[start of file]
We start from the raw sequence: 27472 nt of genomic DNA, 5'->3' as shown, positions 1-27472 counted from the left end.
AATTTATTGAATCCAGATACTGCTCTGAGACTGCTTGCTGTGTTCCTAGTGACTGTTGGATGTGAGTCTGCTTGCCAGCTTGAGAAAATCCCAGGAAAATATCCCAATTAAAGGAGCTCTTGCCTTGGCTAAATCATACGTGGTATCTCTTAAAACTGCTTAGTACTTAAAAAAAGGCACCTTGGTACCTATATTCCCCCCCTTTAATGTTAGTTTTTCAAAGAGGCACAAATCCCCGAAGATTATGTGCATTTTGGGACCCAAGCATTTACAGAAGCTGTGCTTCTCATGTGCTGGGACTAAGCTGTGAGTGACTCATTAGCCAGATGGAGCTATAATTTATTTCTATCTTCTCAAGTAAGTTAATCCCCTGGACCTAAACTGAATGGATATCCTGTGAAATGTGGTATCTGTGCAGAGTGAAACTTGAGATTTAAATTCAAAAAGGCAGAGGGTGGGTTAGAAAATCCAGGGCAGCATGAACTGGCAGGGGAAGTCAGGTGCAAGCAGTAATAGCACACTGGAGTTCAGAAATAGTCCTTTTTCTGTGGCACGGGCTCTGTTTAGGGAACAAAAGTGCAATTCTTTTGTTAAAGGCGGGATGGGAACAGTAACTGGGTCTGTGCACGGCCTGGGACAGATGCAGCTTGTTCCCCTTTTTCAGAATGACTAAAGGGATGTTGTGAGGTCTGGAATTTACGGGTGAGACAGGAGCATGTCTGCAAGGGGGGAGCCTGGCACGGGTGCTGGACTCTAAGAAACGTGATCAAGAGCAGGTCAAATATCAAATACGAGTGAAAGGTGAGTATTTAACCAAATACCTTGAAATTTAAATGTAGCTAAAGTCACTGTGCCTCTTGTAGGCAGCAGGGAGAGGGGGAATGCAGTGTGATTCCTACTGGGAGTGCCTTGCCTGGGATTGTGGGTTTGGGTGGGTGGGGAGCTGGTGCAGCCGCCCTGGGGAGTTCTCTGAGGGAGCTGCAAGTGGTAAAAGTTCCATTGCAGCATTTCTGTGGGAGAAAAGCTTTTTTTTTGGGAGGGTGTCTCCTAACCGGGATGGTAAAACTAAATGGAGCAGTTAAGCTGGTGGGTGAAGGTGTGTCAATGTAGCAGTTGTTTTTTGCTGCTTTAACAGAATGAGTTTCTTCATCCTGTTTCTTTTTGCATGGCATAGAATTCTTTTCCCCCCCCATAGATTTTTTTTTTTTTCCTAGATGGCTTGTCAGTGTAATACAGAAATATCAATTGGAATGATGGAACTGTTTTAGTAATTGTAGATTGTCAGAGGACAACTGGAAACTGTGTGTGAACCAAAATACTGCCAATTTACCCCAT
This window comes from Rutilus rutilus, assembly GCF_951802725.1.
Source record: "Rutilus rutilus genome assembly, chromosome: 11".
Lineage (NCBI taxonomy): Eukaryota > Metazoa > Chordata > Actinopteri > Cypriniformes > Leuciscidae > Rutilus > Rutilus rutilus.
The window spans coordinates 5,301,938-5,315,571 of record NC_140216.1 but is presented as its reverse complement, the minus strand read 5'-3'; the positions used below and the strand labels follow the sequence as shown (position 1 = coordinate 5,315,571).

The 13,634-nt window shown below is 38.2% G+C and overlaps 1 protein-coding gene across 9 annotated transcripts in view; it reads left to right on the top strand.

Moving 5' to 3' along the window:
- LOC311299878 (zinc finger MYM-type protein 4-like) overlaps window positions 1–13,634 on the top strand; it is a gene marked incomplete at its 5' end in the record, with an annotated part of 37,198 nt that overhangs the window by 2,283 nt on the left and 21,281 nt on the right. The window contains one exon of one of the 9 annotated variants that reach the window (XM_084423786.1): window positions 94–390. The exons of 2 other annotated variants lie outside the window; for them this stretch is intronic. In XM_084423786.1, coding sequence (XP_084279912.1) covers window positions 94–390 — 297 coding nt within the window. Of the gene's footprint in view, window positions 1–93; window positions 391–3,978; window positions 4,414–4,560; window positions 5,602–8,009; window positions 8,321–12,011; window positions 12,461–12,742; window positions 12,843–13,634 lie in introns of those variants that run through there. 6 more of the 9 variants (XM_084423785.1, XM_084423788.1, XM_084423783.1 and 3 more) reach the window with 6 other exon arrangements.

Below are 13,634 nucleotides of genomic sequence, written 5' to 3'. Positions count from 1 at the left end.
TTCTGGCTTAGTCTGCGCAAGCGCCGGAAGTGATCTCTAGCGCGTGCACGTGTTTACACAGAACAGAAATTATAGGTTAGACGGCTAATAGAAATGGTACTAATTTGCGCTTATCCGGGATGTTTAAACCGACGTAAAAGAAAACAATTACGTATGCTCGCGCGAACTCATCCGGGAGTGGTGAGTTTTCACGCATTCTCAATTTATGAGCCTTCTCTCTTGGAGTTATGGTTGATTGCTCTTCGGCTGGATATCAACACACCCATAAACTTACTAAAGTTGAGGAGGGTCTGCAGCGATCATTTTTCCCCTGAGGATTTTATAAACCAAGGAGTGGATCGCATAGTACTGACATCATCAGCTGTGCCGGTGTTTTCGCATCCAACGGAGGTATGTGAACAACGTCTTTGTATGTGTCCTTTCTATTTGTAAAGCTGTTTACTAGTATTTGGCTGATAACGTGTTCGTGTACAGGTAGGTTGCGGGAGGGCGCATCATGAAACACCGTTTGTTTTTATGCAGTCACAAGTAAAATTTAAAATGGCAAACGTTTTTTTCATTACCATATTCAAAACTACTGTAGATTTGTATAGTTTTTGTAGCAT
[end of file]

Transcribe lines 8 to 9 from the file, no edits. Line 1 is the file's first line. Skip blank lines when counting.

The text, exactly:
Moving 5' to 3' along the window:
- LOC311299878 (zinc finger MYM-type protein 4-like) overlaps window positions 1–13,634 on the top strand; it is a gene marked incomplete at its 5' end in the record, with an annotated part of 37,198 nt that overhangs the window by 2,283 nt on the left and 21,281 nt on the right. The window contains one exon of one of the 9 annotated variants that reach the window (XM_084423786.1): window positions 94–390. The exons of 2 other annotated variants lie outside the window; for them this stretch is intronic. In XM_084423786.1, coding sequence (XP_084279912.1) covers window positions 94–390 — 297 coding nt within the window. Of the gene's footprint in view, window positions 1–93; window positions 391–3,978; window positions 4,414–4,560; window positions 5,602–8,009; window positions 8,321–12,011; window positions 12,461–12,742; window positions 12,843–13,634 lie in introns of those variants that run through there. 6 more of the 9 variants (XM_084423785.1, XM_084423788.1, XM_084423783.1 and 3 more) reach the window with 6 other exon arrangements.